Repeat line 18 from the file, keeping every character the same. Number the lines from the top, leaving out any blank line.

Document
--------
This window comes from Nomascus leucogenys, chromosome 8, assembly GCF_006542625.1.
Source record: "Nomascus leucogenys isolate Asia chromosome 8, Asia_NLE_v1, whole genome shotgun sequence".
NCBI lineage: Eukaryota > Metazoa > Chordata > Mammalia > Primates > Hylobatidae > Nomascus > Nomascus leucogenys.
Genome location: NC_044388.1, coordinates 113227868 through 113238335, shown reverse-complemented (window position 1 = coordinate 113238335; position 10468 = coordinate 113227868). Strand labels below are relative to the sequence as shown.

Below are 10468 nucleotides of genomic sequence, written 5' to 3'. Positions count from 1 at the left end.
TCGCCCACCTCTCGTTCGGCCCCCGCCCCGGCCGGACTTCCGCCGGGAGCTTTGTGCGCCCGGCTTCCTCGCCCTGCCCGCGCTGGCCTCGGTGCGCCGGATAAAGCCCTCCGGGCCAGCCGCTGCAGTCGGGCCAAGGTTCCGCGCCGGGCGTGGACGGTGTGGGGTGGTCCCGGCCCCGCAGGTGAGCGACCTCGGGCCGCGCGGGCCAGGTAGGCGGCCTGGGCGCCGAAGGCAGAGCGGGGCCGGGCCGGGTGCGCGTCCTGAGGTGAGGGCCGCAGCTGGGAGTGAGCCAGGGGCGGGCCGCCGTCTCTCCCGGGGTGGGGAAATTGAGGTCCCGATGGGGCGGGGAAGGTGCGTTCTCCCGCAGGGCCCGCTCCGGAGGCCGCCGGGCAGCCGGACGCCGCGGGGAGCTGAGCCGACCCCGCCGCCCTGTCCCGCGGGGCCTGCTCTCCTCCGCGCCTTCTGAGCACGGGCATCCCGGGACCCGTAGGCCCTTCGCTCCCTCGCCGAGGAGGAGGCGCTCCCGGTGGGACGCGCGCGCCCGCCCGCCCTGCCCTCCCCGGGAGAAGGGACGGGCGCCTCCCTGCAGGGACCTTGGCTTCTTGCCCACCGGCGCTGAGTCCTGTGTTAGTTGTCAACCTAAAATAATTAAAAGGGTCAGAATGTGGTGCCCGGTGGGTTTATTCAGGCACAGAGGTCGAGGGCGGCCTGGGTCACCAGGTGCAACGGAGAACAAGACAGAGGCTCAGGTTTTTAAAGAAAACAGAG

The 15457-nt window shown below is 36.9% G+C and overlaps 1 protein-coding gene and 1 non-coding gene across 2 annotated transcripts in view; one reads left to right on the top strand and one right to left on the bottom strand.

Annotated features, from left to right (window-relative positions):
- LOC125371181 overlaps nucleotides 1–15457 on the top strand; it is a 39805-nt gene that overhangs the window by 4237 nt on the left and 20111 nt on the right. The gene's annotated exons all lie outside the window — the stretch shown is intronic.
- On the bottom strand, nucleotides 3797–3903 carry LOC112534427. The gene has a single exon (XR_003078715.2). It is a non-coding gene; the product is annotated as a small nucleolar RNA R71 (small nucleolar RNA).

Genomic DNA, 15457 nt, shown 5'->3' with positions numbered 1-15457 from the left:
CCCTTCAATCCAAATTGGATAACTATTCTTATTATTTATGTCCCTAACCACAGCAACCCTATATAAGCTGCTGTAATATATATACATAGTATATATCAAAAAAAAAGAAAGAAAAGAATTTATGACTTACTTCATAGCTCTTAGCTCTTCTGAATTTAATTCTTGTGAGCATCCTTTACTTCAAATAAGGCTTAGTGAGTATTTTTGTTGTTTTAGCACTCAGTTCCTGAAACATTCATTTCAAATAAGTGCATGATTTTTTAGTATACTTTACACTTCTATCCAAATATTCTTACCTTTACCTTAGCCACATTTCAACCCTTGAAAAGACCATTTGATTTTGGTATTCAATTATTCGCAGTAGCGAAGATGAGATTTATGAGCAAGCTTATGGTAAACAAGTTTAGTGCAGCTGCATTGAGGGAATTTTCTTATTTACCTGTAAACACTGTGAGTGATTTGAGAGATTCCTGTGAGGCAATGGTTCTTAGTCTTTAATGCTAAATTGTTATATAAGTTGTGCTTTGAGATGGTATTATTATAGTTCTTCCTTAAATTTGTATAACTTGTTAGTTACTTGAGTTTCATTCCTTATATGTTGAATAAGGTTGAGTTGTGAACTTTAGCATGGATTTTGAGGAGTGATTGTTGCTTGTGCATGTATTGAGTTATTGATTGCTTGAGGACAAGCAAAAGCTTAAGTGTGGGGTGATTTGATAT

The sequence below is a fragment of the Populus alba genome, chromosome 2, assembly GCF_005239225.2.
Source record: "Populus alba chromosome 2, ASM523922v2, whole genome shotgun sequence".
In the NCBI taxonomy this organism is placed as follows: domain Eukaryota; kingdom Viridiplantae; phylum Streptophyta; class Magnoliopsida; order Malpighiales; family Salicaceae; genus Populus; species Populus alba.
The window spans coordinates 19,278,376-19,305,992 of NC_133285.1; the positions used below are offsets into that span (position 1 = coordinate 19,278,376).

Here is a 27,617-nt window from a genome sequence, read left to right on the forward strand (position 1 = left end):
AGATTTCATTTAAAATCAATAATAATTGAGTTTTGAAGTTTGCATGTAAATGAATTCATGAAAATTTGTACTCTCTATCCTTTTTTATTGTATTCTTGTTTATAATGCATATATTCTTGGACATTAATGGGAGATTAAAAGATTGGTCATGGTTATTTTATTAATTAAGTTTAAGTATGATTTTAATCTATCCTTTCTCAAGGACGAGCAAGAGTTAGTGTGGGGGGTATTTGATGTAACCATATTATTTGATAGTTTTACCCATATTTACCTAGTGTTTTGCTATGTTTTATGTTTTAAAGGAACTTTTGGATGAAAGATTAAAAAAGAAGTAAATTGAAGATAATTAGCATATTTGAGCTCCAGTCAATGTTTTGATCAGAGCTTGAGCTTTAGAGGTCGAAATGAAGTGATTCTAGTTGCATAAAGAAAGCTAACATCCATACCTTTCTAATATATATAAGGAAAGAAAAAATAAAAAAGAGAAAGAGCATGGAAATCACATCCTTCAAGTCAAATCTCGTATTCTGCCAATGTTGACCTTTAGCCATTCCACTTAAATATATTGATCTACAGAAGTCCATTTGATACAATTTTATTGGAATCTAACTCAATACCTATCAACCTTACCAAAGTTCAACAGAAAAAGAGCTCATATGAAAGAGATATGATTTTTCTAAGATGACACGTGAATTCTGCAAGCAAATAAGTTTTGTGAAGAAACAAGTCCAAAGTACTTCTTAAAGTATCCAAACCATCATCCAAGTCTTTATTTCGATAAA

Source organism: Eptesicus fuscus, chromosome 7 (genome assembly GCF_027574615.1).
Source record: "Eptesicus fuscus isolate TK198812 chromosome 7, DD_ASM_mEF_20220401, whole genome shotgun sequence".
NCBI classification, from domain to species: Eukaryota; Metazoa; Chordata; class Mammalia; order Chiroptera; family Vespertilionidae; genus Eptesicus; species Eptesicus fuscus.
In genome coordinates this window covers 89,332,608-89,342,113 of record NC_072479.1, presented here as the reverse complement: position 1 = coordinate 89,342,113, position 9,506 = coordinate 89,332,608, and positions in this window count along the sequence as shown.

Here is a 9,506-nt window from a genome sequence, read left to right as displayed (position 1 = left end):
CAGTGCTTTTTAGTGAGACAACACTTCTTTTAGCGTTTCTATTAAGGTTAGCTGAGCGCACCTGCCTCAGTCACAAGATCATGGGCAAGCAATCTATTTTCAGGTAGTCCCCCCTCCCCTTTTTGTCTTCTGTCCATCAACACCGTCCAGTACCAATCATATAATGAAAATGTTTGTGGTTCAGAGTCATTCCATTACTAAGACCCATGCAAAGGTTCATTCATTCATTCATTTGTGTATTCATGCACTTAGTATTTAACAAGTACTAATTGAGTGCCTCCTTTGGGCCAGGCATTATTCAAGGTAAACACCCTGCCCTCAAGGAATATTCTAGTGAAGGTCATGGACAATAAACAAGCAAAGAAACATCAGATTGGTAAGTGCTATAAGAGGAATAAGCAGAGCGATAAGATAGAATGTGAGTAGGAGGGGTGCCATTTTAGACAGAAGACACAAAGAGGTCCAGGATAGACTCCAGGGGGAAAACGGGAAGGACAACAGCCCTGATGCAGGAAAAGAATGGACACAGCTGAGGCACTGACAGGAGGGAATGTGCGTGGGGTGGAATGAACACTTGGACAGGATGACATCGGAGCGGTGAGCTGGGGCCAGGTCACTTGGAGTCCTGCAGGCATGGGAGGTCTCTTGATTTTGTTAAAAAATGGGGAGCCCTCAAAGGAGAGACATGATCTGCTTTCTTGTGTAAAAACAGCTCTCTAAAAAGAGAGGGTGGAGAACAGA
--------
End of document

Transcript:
AGATTTCATTTAAAATCAATAATAATTGAGTTTTGAAGTTTGCATGTAAATGAATTCATGAAAATTTGTACTCTCTATCCTTTTTTATTGTATTCTTGTTTATAATGCATATATTCTTGGACATTAATGGGAGATTAAAAGATTGGTCATGGTTATTTTATTAATTAAGTTTAAGTATGATTTTAATCTATCCTTTCTCAAGGACGAGCAAGAGTTAGTGTGGGGGGTATTTGATGTAACCATATTATTTGATAGTTTTACCCATATTTACCTAGTGTTTTGCTATGTTTTATGTTTTAAAGGAACTTTTGGATGAAAGATTAAAAAAGAAGTAAATTGAAGATAATTAGCATATTTGAGCTCCAGTCAATGTTTTGATCAGAGCTTGAGCTTTAGAGGTCGAAATGAAGTGATTCTAGTTGCATAAAGAAAGCTAACATCCATACCTTTCTAATATATATAAGGAAAGAAAAAATAAAAAAGAGAAAGAGCATGGAAATCACATCCTTCAAGTCAAATCTCGTATTCTGCCAATGTTGACCTTTAGCCATTCCACTTAAATATATTGATCTACAGAAGTCCATTTGATACAATTTTATTGGAATCTAACTCAATACCTATCAACCTTACCAAAGTTCAACAGAAAAAGAGCTCATATGAAAGAGATATGATTTTTCTAAGATGACACGTGAATTCTGCAAGCAAATAAGTTTTGTGAAGAAACAAGTCCAAAGTACTTCTTAAAGTATCCAAACCATCATCCAAGTCTTTATTTCGATAAA